The last source of entropy is your mouse. When you move it through the scene you disturb particles and introduce some noise to the simulation.

Textures as Vertex Attribute Buffers

This project idea occurred to me while reading the OpenGL ES shader language specification (PDF). I’d been wanting to do a particle system, but I was stuck on the problem how to draw the particles. The texture data representing positions needs to somehow be fed back into the pipeline as vertices. Normally a buffer texture — a texture backed by an array buffer — or a pixel buffer object — asynchronous texture data copying — might be used for this, but WebGL has none these features. Pulling texture data off the GPU and putting it all back on as an array buffer on each frame is out of the question.

However, I came up with a cool technique that’s better than both those anyway. The shader function texture2D is used to sample a pixel in a texture. Normally this is used by the fragment shader as part of the process of computing a color for a pixel. But the shader language specification mentions that texture2D is available in vertex shaders, too. That’s when it hit me. The vertex shader itself can perform the conversion from texture to vertices.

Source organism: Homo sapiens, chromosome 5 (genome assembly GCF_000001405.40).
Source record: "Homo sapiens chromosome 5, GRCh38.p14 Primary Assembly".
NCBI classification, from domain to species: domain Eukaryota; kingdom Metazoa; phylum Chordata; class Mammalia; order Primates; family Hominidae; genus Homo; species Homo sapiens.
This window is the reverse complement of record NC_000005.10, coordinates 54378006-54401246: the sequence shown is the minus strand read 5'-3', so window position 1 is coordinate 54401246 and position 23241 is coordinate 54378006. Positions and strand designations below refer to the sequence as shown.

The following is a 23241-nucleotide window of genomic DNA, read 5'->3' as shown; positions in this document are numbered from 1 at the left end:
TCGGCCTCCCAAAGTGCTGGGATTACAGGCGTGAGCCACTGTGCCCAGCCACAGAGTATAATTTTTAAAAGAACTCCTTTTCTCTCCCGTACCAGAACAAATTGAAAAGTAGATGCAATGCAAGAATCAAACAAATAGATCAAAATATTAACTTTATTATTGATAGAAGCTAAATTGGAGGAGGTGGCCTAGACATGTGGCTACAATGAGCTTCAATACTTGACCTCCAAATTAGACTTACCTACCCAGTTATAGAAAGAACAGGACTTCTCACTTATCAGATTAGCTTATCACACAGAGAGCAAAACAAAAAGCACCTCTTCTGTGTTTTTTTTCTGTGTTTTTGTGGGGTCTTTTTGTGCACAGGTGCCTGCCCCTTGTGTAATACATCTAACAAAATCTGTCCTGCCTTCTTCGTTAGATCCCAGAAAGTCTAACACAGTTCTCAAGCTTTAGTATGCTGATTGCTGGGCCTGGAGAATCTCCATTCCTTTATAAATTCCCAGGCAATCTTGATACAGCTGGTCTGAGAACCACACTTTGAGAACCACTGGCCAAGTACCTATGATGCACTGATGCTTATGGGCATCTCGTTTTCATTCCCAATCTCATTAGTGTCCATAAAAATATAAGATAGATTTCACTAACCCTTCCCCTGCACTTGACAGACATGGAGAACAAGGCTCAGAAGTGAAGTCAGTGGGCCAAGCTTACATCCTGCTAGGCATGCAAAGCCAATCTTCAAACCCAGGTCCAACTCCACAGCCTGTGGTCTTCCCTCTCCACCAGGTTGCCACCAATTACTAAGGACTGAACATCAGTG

It works by passing the previously-mentioned two-dimensional particle indexes as the vertex attributes, using them to look up particle positions from within the vertex shader. The shader would run in GL_POINTS mode, emitting point sprites. Here’s the abridged version,

attribute vec2 index;

uniform sampler2D positions;
uniform vec2 statesize;
uniform vec2 worldsize;
uniform float size;

// float decode(vec2) { ...

void main() {
    vec4 psample = texture2D(positions, index / statesize);